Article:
Latest Bangladesh Protests Turn Violent Ahead of Boycotted Election

Search form

Latest Bangladesh Protests Turn Violent Ahead of Boycotted Election

Latest Bangladesh Protests Turn Violent Ahead of Boycotted Election
Tue, 12/31/2013
This article originally appeared on The Guardian

Violent clashes erupted in Bangladesh as opposition supporters took to the streets to protest against the general election next Sunday, which they are boycotting.

One person was killed as thousands of police took to the streets to try to foil the opposition rally. The leader of the main opposition Bangladesh Nationalist party (BNP), Khaleda Zia, was prevented from leaving her home to attend the demonstration.

"The government is undemocratic and illegal. It should step down immediately," Zia said in front of her home. She said the "march for democracy" would continue on Monday.

The opposition says it will not take part in the vote on January 5 unless an interim government oversees it and the prime minister, Sheikh Hasina, steps down. The boycott means more than half of the 300 parliament seats will go uncontested, undermining the legitimacy of the election and making it highly unlikely that it will do anything to restore stability in one of the world's poorest countries.

Opposition party officials say hundreds of their supporters have been detained across the country in recent days, and Dhaka is virtually cut off as authorities have suspended bus, rail and ferry services into the city.

Violence has gripped the country as Hasina and her ruling Awami League press ahead with the vote. Police said a 21-year-old student was killed in the Malibagh area of Dhaka when security officials fired rubber bullets to disperse the activists. Local media reported that more than 650 people had been detained since Friday as part of a nationwide crackdown.

More than 150 people have died in political violence in Bangladesh since the crisis intensified in October. The conflict pits an opposition alliance led by Zia's BNP against Hasina, who accuses Zia of protecting people being tried or convicted of war crimes involving the nation's 1971 independence war against Pakistan.

Jamaat-e-Islami, the main partner of Zia's party, wants the government to halt the war crimes trials of its leaders. Zia says the trials initiated by Hasina are politically motivated to weaken the opposition, an allegation the government has denied. Jamaat-e-Islami is banned from taking part in the election.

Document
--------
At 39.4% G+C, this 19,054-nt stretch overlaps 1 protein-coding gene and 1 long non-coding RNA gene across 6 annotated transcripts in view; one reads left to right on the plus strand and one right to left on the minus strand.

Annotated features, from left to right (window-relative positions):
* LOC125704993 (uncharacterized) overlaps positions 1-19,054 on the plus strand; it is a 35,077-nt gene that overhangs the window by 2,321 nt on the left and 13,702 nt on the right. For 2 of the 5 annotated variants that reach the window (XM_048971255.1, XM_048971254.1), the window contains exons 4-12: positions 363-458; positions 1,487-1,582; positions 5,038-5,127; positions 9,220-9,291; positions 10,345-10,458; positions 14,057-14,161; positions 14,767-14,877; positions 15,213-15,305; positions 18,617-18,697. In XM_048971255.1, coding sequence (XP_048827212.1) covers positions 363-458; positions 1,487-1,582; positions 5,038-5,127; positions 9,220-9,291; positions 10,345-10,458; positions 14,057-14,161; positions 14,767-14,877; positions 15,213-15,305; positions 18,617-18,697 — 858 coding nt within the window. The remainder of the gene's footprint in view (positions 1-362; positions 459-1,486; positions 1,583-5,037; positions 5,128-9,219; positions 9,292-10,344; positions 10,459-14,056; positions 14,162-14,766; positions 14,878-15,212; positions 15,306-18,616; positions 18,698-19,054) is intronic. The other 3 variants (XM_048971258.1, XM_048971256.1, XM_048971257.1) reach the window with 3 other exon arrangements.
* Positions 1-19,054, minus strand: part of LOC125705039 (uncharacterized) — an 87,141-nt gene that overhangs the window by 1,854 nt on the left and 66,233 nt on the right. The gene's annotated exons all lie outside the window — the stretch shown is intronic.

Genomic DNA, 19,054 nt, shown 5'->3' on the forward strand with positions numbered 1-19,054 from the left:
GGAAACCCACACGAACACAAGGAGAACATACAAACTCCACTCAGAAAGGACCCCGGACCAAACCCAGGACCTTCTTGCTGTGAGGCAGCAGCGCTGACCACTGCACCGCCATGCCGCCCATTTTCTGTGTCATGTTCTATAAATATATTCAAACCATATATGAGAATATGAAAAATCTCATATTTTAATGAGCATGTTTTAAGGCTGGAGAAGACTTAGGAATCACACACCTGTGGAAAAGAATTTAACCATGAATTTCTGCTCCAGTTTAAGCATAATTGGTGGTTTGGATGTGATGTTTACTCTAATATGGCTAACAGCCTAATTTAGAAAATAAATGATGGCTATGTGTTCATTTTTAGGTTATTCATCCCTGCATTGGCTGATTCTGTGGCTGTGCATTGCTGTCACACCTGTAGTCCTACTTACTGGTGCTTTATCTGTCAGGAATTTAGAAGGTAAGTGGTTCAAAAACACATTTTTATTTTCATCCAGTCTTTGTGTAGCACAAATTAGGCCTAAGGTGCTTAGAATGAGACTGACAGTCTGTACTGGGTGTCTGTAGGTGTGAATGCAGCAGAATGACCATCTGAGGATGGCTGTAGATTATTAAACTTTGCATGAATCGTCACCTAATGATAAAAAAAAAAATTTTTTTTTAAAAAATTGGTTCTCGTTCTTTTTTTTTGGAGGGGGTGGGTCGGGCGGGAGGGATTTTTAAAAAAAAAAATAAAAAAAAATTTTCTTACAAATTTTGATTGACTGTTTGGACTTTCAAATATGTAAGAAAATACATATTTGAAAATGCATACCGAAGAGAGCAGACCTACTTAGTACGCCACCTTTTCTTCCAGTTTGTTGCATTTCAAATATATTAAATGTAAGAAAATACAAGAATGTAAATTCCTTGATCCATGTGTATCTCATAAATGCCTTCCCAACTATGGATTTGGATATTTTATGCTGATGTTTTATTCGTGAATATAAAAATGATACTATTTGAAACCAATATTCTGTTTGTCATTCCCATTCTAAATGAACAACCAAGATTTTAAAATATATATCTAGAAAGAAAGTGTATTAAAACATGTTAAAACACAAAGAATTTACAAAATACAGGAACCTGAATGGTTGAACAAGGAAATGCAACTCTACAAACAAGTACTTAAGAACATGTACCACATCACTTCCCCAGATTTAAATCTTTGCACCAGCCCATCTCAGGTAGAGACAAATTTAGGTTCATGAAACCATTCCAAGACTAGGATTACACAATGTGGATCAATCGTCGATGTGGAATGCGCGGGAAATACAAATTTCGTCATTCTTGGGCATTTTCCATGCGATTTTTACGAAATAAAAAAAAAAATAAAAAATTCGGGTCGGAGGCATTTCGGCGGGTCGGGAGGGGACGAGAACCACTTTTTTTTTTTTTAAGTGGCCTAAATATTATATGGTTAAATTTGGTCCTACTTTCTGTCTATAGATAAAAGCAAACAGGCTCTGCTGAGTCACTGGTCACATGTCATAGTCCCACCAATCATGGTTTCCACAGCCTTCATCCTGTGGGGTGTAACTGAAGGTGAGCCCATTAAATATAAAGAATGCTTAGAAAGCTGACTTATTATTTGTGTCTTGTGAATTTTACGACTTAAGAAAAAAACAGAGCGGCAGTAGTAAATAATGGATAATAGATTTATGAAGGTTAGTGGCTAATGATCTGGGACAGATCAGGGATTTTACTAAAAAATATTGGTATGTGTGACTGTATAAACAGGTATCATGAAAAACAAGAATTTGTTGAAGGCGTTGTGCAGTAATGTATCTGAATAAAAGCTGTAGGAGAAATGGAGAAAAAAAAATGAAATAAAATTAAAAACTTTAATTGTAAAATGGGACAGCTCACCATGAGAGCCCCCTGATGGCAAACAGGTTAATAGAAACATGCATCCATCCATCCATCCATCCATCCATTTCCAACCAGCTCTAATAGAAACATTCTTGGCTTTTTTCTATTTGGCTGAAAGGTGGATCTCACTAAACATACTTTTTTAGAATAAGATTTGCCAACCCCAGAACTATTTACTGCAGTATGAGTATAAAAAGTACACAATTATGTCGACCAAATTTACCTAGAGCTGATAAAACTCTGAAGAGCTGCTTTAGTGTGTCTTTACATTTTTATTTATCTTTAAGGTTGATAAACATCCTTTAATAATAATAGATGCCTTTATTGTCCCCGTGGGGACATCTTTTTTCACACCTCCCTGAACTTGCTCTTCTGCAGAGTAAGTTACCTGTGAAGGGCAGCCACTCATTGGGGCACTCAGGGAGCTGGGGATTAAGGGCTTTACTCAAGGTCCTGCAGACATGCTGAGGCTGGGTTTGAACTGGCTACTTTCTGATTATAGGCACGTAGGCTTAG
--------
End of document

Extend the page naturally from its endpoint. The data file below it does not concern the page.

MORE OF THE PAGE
Dhaka's Daily Star newspaper said in an editorial on Sunday: "Too much blood has been spilled in these past many weeks. We demand a stop to such bloodletting."

Businesses have expressed concern, saying the conflict is affecting progress in the manufacturing sector, including a burgeoning garment industry that earns more than £12bn a year from exports.

Hasina and Khaleda, both related to former national leaders, have dominated politics in Bangladesh for more than two decades. The antagonism between them has frustrated attempts at reconciliation.

Article Tabs

Not simply individual guards should answer for this tragedy – but the leaders of private security companies and the governments that employ them must also be held to account.

After a year in which destruction of the world's largest rainforest rose 29%, the new Alto Maues reserve has 1.6 million acres of mostly untouched forests that are not known to have human presence.

The banks have exclusive access to more than 214,000 federal inmates under exclusive contracts awarded by the U.S. Treasury Department about 15 years ago

Toss-up races like Kansas and South Dakota may be the ones that decide whether or not Republicans take control of the U.S. Senate.

Some critics say that the "militarization of the police" is happening right in front of our eyes – but if the Founding Fathers were so worried about a threat of domestic tyranny, how did we get here?

Florida has the highest foreclosure rate in the U.S. in the first quarter of 2014, and also has a "foreclosure king" who is now disbarred for his failure to oversee employees accused of carrying out wrongful foreclosures.

Posted 3 days 10 hours ago

Drug and device makers paid doctors $380 million in speaking and consulting fees over a five-month period last year – and saw a healthy return on their investment.

Posted 6 days 8 hours ago

As of September 19, 181 institutions and local governments and 656 individuals representing over $50 billion in assets have pledged to divest from fossil fuels.

Posted 6 days 8 hours ago

Missourians Organizing for Reform and Empowerment (MORE) is a grassroots group taking the lead to combat systemic racism and build a people's economy in St. Louis.

Posted 6 days 8 hours ago

Punishing local cuts are leaving communities up in arms as the removal of vital school road patrol service – known as the lollipop ladies – could go into effect.

Posted 6 days 8 hours ago

The banks have exclusive access to more than 214,000 federal inmates under exclusive contracts awarded by the U.S. Treasury Department about 15 years ago

The nation's richest family is funding nearly two dozen organizations working to roll back renewable energy policies, while pushing for regulations aimed at hindering the growth of rooftop solar power.

Drug and device makers paid doctors $380 million in speaking and consulting fees over a five-month period last year – and saw a healthy return on their investment.

"Peoples' movements will either succeed in transforming our economic and political systems to build a new world, or we will burn with the old one."

After a year in which destruction of the world's largest rainforest rose 29%, the new Alto Maues reserve has 1.6 million acres of mostly untouched forests that are not known to have human presence.

Sign Up